I’m afraid of failure and rejection. So coming up with a creative and smart startup idea for class was giving me major anxiety.nI didn’t feel like I had the next great idea that could change the world. I knew I wasn’t Steve Jobs, co-founder of Apple, or Sara Blakely, founder of Spanx.
So when we had to present our startup ideas at MSU’s Hatch in front of the whole class, I was really doubting myself.
I had a couple ideas, but none that I thought were anything extraordinary. It was between new makeup technology that could help find women’s perfect shade or something you put in a high heel to help ease high heel pain controlled by your iPhone. I went with makeup because that’s what I know best and you know what? It didn’t go as bad as I thought!
Something about being at The Hatch, MSU’s entrepreneurial-support space, and listening to creative people talk about their businesses inspired me and gave me confidence. I realized I don’t have to think of the best idea right now, but what I can do is use a creative space like the Hatch to brainstorm and get inspired.The Hatch is a creative outlet that student entrepreneurs can go to to turn their ideas into a business. They offer resources, events and workshops that provide students with the right leadership and tools to get a good idea on its feet. Everything from help with labeling the product to manufacturing and distributing.
Everyone in the class had really great ideas. I genuinely though a couple were good enough to really take off at a place like The Hatch, which gives students free resources to start companies! My favorite pitch was an app/website that offered people to trade skills. So let’s say I speak fluent Lithuanian, I could put that skill on the app and then trade with someone to learn something like salsa dancing. I would teach someone Lithuanian and in return I would get salsa lessons, for free! That’s something I would definitely love to be a part of.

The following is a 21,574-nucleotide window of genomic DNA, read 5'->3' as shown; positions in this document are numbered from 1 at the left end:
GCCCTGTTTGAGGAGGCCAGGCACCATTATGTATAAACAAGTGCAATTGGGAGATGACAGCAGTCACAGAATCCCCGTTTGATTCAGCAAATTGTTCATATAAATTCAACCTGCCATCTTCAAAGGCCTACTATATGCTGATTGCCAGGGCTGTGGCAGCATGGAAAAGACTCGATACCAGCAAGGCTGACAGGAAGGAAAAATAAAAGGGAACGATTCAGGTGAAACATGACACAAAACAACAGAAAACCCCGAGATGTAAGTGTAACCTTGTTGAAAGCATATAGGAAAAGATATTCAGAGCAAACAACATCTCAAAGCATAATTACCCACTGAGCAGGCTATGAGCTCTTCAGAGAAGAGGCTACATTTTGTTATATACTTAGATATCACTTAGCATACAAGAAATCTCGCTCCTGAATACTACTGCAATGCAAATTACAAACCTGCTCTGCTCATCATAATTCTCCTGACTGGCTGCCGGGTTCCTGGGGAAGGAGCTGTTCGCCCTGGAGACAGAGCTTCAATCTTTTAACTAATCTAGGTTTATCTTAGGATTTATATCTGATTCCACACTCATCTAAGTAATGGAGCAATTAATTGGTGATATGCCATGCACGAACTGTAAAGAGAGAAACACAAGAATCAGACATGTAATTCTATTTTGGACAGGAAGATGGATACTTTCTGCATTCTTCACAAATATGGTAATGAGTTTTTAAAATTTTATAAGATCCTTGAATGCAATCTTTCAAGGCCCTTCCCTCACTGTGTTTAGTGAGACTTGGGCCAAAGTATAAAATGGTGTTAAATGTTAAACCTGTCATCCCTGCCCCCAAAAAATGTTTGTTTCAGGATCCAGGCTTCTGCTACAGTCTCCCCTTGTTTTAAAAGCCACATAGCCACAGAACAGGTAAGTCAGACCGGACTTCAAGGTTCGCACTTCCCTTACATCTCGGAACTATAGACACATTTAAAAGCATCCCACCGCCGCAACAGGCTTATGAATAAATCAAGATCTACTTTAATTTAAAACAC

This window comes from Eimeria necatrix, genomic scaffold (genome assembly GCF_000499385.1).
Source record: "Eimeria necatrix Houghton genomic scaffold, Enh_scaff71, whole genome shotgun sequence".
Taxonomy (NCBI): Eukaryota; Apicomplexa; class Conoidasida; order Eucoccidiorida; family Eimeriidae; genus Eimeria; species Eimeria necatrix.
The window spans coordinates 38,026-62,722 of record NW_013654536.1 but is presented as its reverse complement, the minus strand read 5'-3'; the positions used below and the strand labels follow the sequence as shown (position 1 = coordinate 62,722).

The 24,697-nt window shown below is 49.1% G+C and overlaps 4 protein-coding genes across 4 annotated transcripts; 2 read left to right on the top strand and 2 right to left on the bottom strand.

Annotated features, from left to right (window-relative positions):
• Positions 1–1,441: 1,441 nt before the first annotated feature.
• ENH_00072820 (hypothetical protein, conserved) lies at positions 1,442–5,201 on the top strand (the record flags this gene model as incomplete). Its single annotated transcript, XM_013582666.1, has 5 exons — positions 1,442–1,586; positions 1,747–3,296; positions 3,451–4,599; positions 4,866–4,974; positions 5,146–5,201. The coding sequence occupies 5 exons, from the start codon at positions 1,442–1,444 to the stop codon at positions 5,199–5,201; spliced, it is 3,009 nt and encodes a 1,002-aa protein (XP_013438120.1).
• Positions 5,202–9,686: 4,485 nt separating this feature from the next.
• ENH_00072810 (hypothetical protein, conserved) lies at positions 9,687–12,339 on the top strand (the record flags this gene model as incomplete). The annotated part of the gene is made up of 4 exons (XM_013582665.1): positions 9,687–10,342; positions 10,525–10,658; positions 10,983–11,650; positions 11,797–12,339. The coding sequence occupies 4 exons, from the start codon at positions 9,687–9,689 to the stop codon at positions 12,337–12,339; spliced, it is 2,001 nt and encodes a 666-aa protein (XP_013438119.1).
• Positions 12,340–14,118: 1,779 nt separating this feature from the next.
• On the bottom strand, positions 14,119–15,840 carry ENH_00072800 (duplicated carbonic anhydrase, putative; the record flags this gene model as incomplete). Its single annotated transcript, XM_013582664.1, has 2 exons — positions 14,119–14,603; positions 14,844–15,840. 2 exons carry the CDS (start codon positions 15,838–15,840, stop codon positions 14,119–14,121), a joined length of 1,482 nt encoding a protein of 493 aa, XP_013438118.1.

The overall exercise of thinking of a startup idea and elevator pitching it to the class helped me get over my own personal fears of rejection and failure and made me loosen up a bit. I’ve never done anything like that before and it was really cool to stand there in front of everyone and tell them about a cool idea I had. It was nice to receive positive reactions and questions about my idea and how it would work – people were genuinely interested!
So if a scaredy cat like me can get up there and pitch my startup, then you definitely can too. I’ve learned that it’s all about having a good idea, having some confidence and running with it.